NUJ’s suit against Customs for hearing Thursday
The Federal High Court in Ikoyi, Lagos, will on Thursday, September 29, hear the application to re-list a suit filed the Lagos State Council of the Nigeria Union of Journalists (NUJ) against the Nigerian Customs Service (NCS) over an alleged assault and rights infringement on a journalist, Otunba Yomi Olomofe.
The Lagos NUJ had filed the suit on behalf of the Badagry-based journalist, seeking enforcement of his fundamental rights to life and freedom of expression, while joining the Comptroller-General of Customs and some officers, such as Muhammed Ndalati, Emmanuel Nkemdirim, and Ibrahim Turaki as respondents.
The applicant is claiming N500 million as damages against the NCS for assault meted out on Olomofe, who is a member of the NUJ, at the Customs premises in Seme Border, Badagry, on June 25, 2015.
The Lagos NUJ is also asking the court to declare that by beating and causing internal injuries on Olomofe, the respondents had infringed on the journalist’s right to life as guaranteed by Section 33 (1) of the 1999 Constitution.
The union further seeks the court declaration that the assault on Olomofe in the course of discharging his professional duties and obligations constituted an infringement on his rights to freedom of expression and freedom of the press.
The suit was filed following alleged severe assault and beating the journalist allegedly received in the hands of the officers and some hoodlums allegedly hired by them. The suit which was filed early January, had been fixed for mention on Feb. 22 and March 17, but was eventually slated for hearing on June 16.
However, when the case was called on June 16, Justice Abdulazeez Anka struck out the suit because counsel to respondents had informed the court that the applicant was absent, arguing that the case be the dismissal.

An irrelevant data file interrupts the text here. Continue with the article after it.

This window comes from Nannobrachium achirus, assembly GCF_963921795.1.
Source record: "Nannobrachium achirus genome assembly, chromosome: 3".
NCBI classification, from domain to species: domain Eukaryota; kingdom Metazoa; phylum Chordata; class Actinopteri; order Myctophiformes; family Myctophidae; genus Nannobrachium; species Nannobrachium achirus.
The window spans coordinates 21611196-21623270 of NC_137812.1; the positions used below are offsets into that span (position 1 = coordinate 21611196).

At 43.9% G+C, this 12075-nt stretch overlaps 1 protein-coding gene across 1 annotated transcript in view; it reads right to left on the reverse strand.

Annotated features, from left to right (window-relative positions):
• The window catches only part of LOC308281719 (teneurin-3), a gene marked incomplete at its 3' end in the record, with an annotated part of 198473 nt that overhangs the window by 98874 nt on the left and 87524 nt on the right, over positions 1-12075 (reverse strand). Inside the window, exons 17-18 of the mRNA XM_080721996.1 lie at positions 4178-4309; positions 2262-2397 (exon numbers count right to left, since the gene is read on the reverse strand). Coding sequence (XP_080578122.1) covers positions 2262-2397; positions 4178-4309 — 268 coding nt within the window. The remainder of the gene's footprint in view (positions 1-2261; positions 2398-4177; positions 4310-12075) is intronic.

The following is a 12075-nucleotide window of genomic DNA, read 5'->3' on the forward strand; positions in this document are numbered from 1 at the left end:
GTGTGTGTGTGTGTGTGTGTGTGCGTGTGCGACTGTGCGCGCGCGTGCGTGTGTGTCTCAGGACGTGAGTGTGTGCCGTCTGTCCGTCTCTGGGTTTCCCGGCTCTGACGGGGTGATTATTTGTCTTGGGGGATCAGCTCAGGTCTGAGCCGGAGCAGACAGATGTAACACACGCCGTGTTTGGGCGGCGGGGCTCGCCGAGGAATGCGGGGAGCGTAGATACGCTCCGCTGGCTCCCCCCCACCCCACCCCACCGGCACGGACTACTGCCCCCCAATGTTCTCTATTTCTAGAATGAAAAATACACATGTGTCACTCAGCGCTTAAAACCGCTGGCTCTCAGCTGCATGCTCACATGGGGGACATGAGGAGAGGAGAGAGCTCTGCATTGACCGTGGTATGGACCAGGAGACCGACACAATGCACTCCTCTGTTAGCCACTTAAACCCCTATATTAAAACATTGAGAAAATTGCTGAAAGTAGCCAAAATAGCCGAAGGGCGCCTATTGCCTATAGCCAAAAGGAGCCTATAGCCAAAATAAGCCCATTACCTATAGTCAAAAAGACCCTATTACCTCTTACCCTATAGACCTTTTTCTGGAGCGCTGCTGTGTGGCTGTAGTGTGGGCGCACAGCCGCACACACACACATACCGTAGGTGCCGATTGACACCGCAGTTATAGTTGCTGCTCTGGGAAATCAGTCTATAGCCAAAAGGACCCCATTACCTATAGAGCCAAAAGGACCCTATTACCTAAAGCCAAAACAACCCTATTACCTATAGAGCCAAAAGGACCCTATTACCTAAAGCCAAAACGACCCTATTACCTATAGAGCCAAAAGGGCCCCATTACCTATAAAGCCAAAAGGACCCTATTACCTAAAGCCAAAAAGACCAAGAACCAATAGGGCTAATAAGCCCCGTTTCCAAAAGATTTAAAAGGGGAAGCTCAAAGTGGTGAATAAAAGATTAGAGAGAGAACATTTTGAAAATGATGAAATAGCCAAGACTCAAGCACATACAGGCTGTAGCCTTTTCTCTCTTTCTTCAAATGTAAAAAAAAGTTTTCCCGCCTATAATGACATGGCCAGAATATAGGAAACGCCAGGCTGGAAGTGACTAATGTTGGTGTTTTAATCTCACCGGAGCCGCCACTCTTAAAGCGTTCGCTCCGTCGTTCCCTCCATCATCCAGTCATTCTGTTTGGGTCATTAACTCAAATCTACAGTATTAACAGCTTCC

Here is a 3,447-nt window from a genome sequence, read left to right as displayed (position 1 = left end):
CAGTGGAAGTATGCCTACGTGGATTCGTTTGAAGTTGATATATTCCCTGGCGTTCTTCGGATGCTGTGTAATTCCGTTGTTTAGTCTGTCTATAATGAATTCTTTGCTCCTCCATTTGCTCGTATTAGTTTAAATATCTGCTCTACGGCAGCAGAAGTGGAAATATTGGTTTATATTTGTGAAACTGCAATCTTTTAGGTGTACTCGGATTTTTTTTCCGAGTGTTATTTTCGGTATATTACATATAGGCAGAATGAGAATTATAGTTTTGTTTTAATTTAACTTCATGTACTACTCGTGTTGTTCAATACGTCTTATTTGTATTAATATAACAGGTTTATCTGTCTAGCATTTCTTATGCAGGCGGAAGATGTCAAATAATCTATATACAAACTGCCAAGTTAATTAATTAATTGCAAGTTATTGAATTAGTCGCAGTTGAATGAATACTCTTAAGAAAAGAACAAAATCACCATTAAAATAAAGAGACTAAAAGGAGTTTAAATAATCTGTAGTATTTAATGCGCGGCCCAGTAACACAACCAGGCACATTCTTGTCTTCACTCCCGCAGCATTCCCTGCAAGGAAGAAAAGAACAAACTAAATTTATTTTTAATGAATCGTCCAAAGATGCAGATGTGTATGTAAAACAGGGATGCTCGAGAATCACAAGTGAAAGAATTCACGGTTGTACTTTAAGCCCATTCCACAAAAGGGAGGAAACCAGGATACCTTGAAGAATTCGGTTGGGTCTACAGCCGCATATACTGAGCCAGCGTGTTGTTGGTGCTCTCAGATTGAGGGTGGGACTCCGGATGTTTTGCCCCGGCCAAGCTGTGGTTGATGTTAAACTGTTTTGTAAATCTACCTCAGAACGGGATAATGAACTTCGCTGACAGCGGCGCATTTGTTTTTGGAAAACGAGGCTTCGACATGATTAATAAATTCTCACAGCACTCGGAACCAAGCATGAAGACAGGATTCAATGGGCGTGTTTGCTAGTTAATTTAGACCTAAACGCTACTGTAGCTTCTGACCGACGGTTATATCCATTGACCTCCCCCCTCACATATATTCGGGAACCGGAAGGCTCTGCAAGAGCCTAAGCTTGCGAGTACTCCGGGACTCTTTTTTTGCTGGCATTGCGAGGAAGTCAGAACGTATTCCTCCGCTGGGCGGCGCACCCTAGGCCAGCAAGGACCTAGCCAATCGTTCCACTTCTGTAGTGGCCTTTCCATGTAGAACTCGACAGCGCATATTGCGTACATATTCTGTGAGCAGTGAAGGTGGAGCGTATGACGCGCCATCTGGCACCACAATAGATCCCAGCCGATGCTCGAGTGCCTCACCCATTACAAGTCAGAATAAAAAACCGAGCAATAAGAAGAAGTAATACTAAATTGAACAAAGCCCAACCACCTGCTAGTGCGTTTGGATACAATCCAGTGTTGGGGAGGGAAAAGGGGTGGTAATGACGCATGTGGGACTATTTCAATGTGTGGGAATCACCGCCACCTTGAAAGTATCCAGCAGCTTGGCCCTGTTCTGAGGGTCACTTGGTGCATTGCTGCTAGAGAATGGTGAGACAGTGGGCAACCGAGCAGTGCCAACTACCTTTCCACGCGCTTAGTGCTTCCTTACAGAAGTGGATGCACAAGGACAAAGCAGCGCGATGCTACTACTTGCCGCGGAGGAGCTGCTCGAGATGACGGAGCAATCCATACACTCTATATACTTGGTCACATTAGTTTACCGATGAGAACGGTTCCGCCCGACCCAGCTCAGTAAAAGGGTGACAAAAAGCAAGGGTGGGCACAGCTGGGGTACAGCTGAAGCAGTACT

But in a swift reaction, counsel to the applicant, Mr. Jiti Ogunye, re-filed the suit on June 17 and served the court processes including his application to re-list the suit on the respondents. The court then fixed July 4 for mention.
Applicant’s counsel (Ogunye) informed the court that he had duly served the court’s processes on all respondents, adding that he was ready to proceed with his application.
Counsel to the first, second, third, fourth and fifth respondents, Mr G.U. Badejogbin and counsel to the sixth, seven and eight respondents, Mr. I.C. Ifediora, confirmed service of the court processes.
While Badejogbin said he was prepared to go on with the hearing in spite of being served with the processes late, Ifediora insisted that the suit was not ripe for hearing.
According to Ifediora, the applicant’s suit was filed on June 17, a day after it was struck out, and the applicant had to wait till June 29 before effecting service of the processes on him.
He, therefore, submitted that the case was not yet ripe for hearing adding that he would ask for cost. But the court in its ruling adjourned the case to September 29 for hearing of the motion to re-list the suit but refused to make any order as to cost.